Chinese families shun Western universities as coronavirus, strained ties are ‘scaring middle-class families’ (October 3, 2020, South China Morning Post)
About 81 per cent of affluent Chinese families whose children study foreign curriculums and take foreign examinations have decided to postpone plans to send them abroad for undergraduate or graduate studies, according to a survey released last month by Babazhenbang, an education start-up with a database of more than 400 schools preparing Chinese students for overseas high schools and colleges.
U.S.-China Catholic Association Study Tours
Currently, things have opened up in China, and in most locations people are able to travel freely. However, it is not yet possible for people to travel to China from the United States. Our study tour partners in China tell us that they are confident that travel to China will be possible by late May 2021, and we remain cautiously optimistic. Once it is possible to travel, we will be ready. And we welcome you to join us. For more information, please visit the U.S.-China Catholic Association website.
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Government / Politics / Foreign Affairs
On China’s National Day, Hong Kong Police Quash Protests (October 1, 2020, The New York Times)
One year ago, an important political anniversary in China was met with chaotic demonstrations in Hong Kong. This year, police quickly silenced expressions of dissent.
What Happens When China Leads the World (October 5, 2020, The Atlantic)
The policies and practices of the country’s dynasties offer insights into how modern Chinese leaders may wield their strength.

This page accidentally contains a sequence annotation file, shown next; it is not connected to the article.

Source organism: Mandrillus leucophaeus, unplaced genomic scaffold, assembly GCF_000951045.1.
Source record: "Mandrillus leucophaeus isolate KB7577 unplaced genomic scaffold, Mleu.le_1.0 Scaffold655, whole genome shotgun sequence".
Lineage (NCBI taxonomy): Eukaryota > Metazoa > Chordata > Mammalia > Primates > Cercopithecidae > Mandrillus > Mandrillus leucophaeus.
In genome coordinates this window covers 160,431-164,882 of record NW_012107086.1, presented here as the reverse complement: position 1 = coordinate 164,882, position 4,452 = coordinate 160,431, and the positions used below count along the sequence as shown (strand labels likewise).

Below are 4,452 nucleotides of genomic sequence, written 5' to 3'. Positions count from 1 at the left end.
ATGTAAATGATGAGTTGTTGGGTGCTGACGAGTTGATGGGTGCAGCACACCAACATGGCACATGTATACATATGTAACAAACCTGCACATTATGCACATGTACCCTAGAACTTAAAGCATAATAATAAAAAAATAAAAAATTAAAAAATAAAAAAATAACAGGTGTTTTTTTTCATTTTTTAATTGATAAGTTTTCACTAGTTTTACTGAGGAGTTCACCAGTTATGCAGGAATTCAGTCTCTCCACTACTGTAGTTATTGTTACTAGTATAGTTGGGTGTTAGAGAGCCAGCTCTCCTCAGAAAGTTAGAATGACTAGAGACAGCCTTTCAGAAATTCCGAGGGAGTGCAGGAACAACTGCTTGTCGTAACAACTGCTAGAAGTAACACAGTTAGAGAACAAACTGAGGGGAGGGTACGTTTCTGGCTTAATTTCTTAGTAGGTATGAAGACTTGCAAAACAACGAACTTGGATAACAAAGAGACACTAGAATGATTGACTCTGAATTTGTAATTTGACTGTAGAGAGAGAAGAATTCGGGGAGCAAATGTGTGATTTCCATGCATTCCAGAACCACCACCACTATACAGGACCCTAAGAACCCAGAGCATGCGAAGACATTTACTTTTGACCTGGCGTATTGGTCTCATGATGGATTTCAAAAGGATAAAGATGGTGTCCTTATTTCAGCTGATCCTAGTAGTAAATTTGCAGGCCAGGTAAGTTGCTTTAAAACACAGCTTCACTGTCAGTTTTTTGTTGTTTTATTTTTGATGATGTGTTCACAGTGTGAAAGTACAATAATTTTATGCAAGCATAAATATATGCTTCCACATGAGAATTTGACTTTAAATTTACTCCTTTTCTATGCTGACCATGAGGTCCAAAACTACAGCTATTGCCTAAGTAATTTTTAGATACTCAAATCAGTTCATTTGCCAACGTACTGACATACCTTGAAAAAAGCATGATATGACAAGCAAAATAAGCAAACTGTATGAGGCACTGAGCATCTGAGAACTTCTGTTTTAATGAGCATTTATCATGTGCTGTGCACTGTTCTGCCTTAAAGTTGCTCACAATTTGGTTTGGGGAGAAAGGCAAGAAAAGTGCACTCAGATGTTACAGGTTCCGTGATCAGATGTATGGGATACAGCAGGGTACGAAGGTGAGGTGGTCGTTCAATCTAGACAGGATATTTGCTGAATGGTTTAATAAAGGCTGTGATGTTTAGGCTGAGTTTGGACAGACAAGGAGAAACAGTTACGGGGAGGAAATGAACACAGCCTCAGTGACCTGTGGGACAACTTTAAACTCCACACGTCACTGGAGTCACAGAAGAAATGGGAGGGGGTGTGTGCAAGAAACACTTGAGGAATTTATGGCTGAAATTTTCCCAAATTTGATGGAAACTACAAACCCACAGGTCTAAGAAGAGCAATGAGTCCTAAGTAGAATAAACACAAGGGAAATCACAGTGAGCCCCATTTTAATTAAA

America closes immigration door to 91.9 million communists in China (October 5, 2020, Inkstone News)
The United States has released guidance on its immigration laws that will make it almost impossible for members of a communist party or similar to be granted permanent residence or citizenship of America.
Interview: Xi Brings ‘Era of Exquisite Totalitarianism’ to China-Party Scholar Cai (Part II) (October 6, 2020, Radio Free Asia)
Widely known as one of the “Hereditary [Second Generation] Red,” descendants of founding members or important figures of the CCP, the 68-year-old spoke to Vienna Tang of RFA’s Mandarin Service recently about Xi’s controls with the party and the reaction of Chinese intellectuals.
Negative views of China soar in western countries, poll finds (October 6, 2020, The Guardian)
Unfavourable views toward China have soared in the past year in the United States and many other advanced economies, according to a survey of 14 countries conducted by the US-based Pew Research Center. […] In Australia, Britain, Germany, the Netherlands, Sweden, the United States, South Korea, Spain and Canada, negative views reached their highest points since Pew began polling on the topic more than a decade ago.
US-China rivalry: is the Quad on track to take on Beijing? (October 7, 2020, South China Morning Post)
As the United States seeks to formalise a four-nation alliance to counter China’s growing influence in the Asia-Pacific, Chinese foreign policy observers are asking whether Beijing’s assertiveness has pushed its regional neighbours closer to Washington.
Pressure Builds For 2022 Olympics Boycott (October 7, 2020, China Digital Times)
U.K. Foreign Secretary Dominic Raab said today that the U.K. government would not rule out the possibility of boycotting the 2022 Beijing Winter Olympics.